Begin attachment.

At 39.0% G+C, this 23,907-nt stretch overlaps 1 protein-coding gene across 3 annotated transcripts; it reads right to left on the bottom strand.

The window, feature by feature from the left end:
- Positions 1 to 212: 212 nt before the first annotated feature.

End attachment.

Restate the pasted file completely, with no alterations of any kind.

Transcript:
At 39.0% G+C, this 23,907-nt stretch overlaps 1 protein-coding gene across 3 annotated transcripts; it reads right to left on the bottom strand.

The window, feature by feature from the left end:
- Positions 1 to 212: 212 nt before the first annotated feature.